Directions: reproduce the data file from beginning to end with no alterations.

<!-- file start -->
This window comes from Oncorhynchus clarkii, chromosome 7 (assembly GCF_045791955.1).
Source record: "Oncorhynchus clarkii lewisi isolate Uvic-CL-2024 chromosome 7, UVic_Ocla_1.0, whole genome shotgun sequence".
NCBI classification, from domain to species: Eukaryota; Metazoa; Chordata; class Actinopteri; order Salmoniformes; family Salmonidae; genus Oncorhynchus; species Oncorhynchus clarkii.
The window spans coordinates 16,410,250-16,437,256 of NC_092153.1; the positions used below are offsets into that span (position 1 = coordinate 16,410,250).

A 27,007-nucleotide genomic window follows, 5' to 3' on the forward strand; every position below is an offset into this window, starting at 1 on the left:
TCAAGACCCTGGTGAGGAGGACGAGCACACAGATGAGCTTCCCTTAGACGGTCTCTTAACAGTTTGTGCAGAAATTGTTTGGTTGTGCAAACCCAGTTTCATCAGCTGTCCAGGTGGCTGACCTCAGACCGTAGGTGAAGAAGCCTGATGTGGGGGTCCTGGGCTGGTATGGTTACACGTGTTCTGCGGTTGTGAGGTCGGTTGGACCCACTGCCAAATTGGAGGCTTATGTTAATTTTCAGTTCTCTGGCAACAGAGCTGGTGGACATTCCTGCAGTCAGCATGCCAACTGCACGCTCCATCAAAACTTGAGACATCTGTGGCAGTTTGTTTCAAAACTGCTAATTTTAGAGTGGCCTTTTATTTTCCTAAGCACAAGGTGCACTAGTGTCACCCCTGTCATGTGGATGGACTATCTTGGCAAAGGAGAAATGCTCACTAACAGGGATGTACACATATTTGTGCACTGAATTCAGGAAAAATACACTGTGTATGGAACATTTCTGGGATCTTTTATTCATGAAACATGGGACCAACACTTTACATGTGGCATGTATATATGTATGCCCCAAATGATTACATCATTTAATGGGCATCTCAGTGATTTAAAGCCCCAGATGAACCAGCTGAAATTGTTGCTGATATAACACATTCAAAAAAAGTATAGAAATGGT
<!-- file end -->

This window comes from Oncorhynchus clarkii, chromosome 7 (assembly GCF_045791955.1).
Source record: "Oncorhynchus clarkii lewisi isolate Uvic-CL-2024 chromosome 7, UVic_Ocla_1.0, whole genome shotgun sequence".
NCBI classification, from domain to species: Eukaryota; Metazoa; Chordata; class Actinopteri; order Salmoniformes; family Salmonidae; genus Oncorhynchus; species Oncorhynchus clarkii.
The window spans coordinates 16,410,250-16,437,256 of NC_092153.1; the positions used below are offsets into that span (position 1 = coordinate 16,410,250).

A 27,007-nucleotide genomic window follows, 5' to 3' on the forward strand; every position below is an offset into this window, starting at 1 on the left:
TCAAGACCCTGGTGAGGAGGACGAGCACACAGATGAGCTTCCCTTAGACGGTCTCTTAACAGTTTGTGCAGAAATTGTTTGGTTGTGCAAACCCAGTTTCATCAGCTGTCCAGGTGGCTGACCTCAGACCGTAGGTGAAGAAGCCTGATGTGGGGGTCCTGGGCTGGTATGGTTACACGTGTTCTGCGGTTGTGAGGTCGGTTGGACCCACTGCCAAATTGGAGGCTTATGTTAATTTTCAGTTCTCTGGCAACAGAGCTGGTGGACATTCCTGCAGTCAGCATGCCAACTGCACGCTCCATCAAAACTTGAGACATCTGTGGCAGTTTGTTTCAAAACTGCTAATTTTAGAGTGGCCTTTTATTTTCCTAAGCACAAGGTGCACTAGTGTCACCCCTGTCATGTGGATGGACTATCTTGGCAAAGGAGAAATGCTCACTAACAGGGATGTACACATATTTGTGCACTGAATTCAGGAAAAATACACTGTGTATGGAACATTTCTGGGATCTTTTATTCATGAAACATGGGACCAACACTTTACATGTGGCATGTATATATGTATGCCCCAAATGATTACATCATTTAATGGGCATCTCAGTGATTTAAAGCCCCAGATGAACCAGCTGAAATTGTTGCTGATATAACACATTCAAAAAAAGTATAGAAATGGT